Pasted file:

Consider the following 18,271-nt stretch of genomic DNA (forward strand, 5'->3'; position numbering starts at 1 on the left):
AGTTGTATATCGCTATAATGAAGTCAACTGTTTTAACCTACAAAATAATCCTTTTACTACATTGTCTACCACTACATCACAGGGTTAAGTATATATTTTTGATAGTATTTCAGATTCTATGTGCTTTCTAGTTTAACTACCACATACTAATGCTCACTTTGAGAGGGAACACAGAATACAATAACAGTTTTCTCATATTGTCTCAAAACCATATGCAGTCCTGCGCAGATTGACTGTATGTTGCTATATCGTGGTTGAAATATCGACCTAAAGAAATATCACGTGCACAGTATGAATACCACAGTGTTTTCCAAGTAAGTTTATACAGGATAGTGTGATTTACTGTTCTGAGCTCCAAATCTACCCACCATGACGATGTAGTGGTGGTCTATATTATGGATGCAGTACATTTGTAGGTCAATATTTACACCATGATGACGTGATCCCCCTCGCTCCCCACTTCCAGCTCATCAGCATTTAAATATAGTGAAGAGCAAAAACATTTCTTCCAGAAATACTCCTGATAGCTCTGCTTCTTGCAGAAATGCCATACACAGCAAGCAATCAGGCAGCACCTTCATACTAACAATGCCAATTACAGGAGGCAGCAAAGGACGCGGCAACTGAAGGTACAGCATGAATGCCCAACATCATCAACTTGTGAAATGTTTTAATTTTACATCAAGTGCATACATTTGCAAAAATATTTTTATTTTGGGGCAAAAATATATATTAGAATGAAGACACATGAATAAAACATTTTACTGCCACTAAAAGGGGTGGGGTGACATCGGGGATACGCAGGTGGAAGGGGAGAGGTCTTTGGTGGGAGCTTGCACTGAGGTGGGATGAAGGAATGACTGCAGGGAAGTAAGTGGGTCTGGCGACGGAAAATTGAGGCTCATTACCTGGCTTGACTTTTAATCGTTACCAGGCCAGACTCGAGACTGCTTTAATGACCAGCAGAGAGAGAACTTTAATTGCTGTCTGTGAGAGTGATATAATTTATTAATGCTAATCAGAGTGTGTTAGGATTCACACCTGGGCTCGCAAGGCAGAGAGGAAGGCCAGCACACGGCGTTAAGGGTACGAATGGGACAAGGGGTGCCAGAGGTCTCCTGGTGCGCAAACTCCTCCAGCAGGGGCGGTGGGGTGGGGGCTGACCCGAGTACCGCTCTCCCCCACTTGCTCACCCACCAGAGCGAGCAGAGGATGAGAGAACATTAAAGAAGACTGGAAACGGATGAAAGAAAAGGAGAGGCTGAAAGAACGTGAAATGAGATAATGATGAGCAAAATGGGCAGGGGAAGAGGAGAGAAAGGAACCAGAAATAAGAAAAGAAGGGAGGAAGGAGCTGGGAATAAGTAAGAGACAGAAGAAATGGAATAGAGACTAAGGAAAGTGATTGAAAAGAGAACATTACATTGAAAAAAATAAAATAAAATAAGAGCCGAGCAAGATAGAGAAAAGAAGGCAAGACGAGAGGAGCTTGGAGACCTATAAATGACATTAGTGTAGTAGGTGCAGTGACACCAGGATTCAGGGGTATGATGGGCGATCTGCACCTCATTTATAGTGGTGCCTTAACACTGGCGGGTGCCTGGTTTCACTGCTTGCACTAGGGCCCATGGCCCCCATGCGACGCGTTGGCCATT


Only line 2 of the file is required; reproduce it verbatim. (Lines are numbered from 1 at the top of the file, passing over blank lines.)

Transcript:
AGTTGTATATCGCTATAATGAAGTCAACTGTTTTAACCTACAAAATAATCCTTTTACTACATTGTCTACCACTACATCACAGGGTTAAGTATATATTTTTGATAGTATTTCAGATTCTATGTGCTTTCTAGTTTAACTACCACATACTAATGCTCACTTTGAGAGGGAACACAGAATACAATAACAGTTTTCTCATATTGTCTCAAAACCATATGCAGTCCTGCGCAGATTGACTGTATGTTGCTATATCGTGGTTGAAATATCGACCTAAAGAAATATCACGTGCACAGTATGAATACCACAGTGTTTTCCAAGTAAGTTTATACAGGATAGTGTGATTTACTGTTCTGAGCTCCAAATCTACCCACCATGACGATGTAGTGGTGGTCTATATTATGGATGCAGTACATTTGTAGGTCAATATTTACACCATGATGACGTGATCCCCCTCGCTCCCCACTTCCAGCTCATCAGCATTTAAATATAGTGAAGAGCAAAAACATTTCTTCCAGAAATACTCCTGATAGCTCTGCTTCTTGCAGAAATGCCATACACAGCAAGCAATCAGGCAGCACCTTCATACTAACAATGCCAATTACAGGAGGCAGCAAAGGACGCGGCAACTGAAGGTACAGCATGAATGCCCAACATCATCAACTTGTGAAATGTTTTAATTTTACATCAAGTGCATACATTTGCAAAAATATTTTTATTTTGGGGCAAAAATATATATTAGAATGAAGACACATGAATAAAACATTTTACTGCCACTAAAAGGGGTGGGGTGACATCGGGGATACGCAGGTGGAAGGGGAGAGGTCTTTGGTGGGAGCTTGCACTGAGGTGGGATGAAGGAATGACTGCAGGGAAGTAAGTGGGTCTGGCGACGGAAAATTGAGGCTCATTACCTGGCTTGACTTTTAATCGTTACCAGGCCAGACTCGAGACTGCTTTAATGACCAGCAGAGAGAGAACTTTAATTGCTGTCTGTGAGAGTGATATAATTTATTAATGCTAATCAGAGTGTGTTAGGATTCACACCTGGGCTCGCAAGGCAGAGAGGAAGGCCAGCACACGGCGTTAAGGGTACGAATGGGACAAGGGGTGCCAGAGGTCTCCTGGTGCGCAAACTCCTCCAGCAGGGGCGGTGGGGTGGGGGCTGACCCGAGTACCGCTCTCCCCCACTTGCTCACCCACCAGAGCGAGCAGAGGATGAGAGAACATTAAAGAAGACTGGAAACGGATGAAAGAAAAGGAGAGGCTGAAAGAACGTGAAATGAGATAATGATGAGCAAAATGGGCAGGGGAAGAGGAGAGAAAGGAACCAGAAATAAGAAAAGAAGGGAGGAAGGAGCTGGGAATAAGTAAGAGACAGAAGAAATGGAATAGAGACTAAGGAAAGTGATTGAAAAGAGAACATTACATTGAAAAAAATAAAATAAAATAAGAGCCGAGCAAGATAGAGAAAAGAAGGCAAGACGAGAGGAGCTTGGAGACCTATAAATGACATTAGTGTAGTAGGTGCAGTGACACCAGGATTCAGGGGTATGATGGGCGATCTGCACCTCATTTATAGTGGTGCCTTAACACTGGCGGGTGCCTGGTTTCACTGCTTGCACTAGGGCCCATGGCCCCCATGCGACGCGTTGGCCATT